Using the VLTI in near-infrared light, the team of astronomers observed 92 nearby stars to probe exozodiacal light from hot dust close to their habitable zones and combined the new data with earlier observations. Bright exozodiacal light, created by the glowing grains of hot exozodiacal dust, or the reflection of starlight off these grains, was observed around nine of the targeted stars.
From dark, clear sites on Earth, zodiacal light looks like a faint diffuse white glow seen in the night sky after the end of twilight or before dawn. It is created by sunlight reflected off tiny particles and appears to extend up from the vicinity of the Sun. This reflected light is not just observed from Earth but can be observed from everywhere in the solar system.
The glow being observed in this new study is a much more extreme version of the same phenomenon. While this exozodiacal light — zodiacal light around other star systems — had been previously detected, this is the first large systematic study of this phenomenon around nearby stars.
In contrast to earlier observations, the team did not observe dust that will later form into planets, but dust created in collisions between small planets of a few kilometers in size — objects called planetesimals that are similar to the asteroids and comets of the solar system. Dust of this kind is also the origin of the zodiacal light in the solar system.
“If we want to study the evolution of Earth-like planets close to the habitable zone, we need to observe the zodiacal dust in this region around other stars,” said Steve Ertel from the European Southern Observatory in Garching, Germany, and the University of Grenoble in France. “Detecting and characterizing this kind of dust around other stars is a way to study the architecture and evolution of planetary systems.”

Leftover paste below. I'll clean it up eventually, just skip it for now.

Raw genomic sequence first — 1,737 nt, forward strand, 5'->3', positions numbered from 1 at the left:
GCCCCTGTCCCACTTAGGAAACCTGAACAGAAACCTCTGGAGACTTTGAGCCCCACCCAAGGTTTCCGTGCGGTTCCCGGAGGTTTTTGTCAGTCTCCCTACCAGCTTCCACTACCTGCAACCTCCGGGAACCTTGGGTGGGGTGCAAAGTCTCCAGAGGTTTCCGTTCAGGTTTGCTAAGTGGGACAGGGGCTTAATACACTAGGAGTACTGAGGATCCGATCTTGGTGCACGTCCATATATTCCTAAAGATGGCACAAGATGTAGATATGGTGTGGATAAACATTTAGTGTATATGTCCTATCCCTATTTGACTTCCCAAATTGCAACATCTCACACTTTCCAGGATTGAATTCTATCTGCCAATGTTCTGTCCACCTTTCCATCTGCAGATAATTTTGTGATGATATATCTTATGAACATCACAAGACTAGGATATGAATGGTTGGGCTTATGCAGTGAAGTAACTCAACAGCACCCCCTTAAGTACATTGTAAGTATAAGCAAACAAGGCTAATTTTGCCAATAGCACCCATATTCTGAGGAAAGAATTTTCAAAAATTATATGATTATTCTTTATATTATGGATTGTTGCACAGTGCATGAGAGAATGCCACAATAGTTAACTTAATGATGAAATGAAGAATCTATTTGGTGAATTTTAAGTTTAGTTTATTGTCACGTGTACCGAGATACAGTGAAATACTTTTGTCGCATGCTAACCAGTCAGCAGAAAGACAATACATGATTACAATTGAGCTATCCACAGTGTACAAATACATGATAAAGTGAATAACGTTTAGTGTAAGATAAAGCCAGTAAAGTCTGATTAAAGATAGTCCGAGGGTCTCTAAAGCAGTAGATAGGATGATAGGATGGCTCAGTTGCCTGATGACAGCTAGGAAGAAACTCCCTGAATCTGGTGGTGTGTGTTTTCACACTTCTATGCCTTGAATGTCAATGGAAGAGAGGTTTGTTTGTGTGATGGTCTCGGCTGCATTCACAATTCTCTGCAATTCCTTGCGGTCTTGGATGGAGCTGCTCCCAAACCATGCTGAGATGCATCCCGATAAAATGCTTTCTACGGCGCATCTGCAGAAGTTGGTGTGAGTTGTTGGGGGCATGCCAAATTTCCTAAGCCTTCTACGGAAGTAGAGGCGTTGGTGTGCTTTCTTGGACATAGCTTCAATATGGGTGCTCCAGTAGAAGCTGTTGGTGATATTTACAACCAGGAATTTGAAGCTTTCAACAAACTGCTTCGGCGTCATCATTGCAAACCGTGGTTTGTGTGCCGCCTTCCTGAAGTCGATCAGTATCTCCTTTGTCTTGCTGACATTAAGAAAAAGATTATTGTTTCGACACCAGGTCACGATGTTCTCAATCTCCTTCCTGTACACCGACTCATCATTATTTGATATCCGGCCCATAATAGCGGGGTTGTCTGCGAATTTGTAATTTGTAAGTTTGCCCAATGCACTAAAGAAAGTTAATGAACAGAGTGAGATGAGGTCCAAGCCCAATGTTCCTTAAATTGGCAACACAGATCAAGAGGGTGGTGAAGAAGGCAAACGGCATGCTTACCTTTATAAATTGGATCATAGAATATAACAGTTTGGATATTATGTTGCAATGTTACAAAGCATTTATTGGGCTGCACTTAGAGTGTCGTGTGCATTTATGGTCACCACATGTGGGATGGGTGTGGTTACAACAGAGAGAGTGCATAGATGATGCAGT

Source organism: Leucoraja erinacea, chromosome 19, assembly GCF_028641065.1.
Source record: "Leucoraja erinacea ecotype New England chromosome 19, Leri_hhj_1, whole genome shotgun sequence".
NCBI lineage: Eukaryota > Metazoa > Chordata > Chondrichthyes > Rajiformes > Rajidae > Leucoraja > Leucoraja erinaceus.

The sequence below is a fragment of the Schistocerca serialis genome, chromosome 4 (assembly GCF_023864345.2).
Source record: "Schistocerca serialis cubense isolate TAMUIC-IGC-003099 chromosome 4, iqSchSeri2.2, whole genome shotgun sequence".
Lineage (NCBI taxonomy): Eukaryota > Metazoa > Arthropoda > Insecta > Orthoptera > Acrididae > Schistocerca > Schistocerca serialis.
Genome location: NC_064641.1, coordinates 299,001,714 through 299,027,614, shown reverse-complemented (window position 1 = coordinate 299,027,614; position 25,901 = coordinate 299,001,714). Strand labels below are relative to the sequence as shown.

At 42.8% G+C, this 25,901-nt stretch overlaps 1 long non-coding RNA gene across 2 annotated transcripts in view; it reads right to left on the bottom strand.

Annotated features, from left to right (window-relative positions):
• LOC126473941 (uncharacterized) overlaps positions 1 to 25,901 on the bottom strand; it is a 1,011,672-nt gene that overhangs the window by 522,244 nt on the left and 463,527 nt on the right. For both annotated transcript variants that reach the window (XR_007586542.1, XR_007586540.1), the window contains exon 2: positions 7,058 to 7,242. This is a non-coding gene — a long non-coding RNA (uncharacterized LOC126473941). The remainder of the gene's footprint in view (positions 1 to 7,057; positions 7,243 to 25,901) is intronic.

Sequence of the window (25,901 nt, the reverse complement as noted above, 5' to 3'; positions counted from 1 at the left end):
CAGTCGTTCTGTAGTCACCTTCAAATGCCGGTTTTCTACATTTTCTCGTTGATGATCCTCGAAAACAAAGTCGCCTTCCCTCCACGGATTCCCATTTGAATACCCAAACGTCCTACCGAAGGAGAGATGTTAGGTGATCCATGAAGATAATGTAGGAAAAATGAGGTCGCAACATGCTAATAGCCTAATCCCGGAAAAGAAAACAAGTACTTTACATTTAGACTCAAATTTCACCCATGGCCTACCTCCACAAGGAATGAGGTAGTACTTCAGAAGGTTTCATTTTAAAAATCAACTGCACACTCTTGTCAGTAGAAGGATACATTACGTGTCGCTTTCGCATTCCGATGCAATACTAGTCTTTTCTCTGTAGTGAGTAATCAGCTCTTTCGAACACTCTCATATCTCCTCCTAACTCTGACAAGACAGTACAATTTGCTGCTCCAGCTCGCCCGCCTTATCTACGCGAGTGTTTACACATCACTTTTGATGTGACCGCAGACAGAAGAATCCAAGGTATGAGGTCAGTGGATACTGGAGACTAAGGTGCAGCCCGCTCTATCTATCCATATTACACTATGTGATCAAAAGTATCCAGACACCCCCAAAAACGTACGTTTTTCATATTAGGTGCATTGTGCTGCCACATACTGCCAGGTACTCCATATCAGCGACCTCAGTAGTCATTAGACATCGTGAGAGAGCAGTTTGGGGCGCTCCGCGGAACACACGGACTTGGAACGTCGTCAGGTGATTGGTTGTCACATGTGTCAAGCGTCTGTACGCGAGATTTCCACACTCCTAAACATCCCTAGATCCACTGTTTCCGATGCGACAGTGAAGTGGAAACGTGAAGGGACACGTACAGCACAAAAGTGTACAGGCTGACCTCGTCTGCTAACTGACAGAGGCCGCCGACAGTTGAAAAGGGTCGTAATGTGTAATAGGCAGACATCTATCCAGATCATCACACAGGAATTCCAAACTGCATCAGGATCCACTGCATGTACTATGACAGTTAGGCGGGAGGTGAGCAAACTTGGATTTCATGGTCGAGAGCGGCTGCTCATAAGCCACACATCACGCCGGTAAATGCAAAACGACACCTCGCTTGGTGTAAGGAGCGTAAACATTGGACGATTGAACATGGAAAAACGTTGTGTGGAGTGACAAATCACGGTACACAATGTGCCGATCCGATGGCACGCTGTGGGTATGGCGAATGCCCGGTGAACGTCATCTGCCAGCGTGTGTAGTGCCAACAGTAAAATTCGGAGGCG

Detecting faint dust close to the dazzling central star requires high-resolution observations with high contrast. Interferometry — combining light collected at the exact same time at several different telescopes — performed in infrared light is, so far, the only technique that allows this kind of system to be discovered and studied.
By using the power of the VLTI and pushing the instrument to its limits in terms of accuracy and efficiency, the team was able to reach a performance level about 10 times better than other available instruments in the world.
For each of the stars, the team used the 1.8-meter Auxiliary Telescopes to feed light to the VLTI. Where strong exozodiacal light was present, they were able to fully resolve the extended disks of dust and separate their faint glow from the dominant light of the star.
By analyzing the properties of the stars surrounded by a disk of exozodiacal dust, the team found that most of the dust was detected around older stars. This result was very surprising and raises some questions for our understanding of planetary systems. Any known dust production caused by collisions of planetesimals should diminish over time as the number of planetesimals is reduced as they are destroyed.
The sample of observed objects also included 14 stars for which the detection of exoplanets has been reported. All of these planets are in the same region of the system as the dust in the systems showing exozodiacal light. The presence of exozodiacal light in systems with planets may create a problem for further astronomical studies of exoplanets.
Exozodiacal dust emission, even at low levels, makes it significantly harder to detect Earth-like planets with direct imaging. The exozodiacal light detected in this survey is a factor of 1,000 times brighter than the zodiacal light seen around the Sun. The number of stars containing zodiacal light at the level of the solar system is most likely much higher than the numbers found in the survey. These observations are therefore only a first step toward more detailed studies of exozodiacal light.
“The high detection rate found at this bright level suggests that there must be a significant number of systems containing fainter dust, undetectable in our survey, but still much brighter than the solar system’s zodiacal dust,” said Olivier Absil from the University of Liège in Belgium. “The presence of such dust in so many systems could therefore become an obstacle for future observations, which aim to make direct images of Earth-like exoplanets.”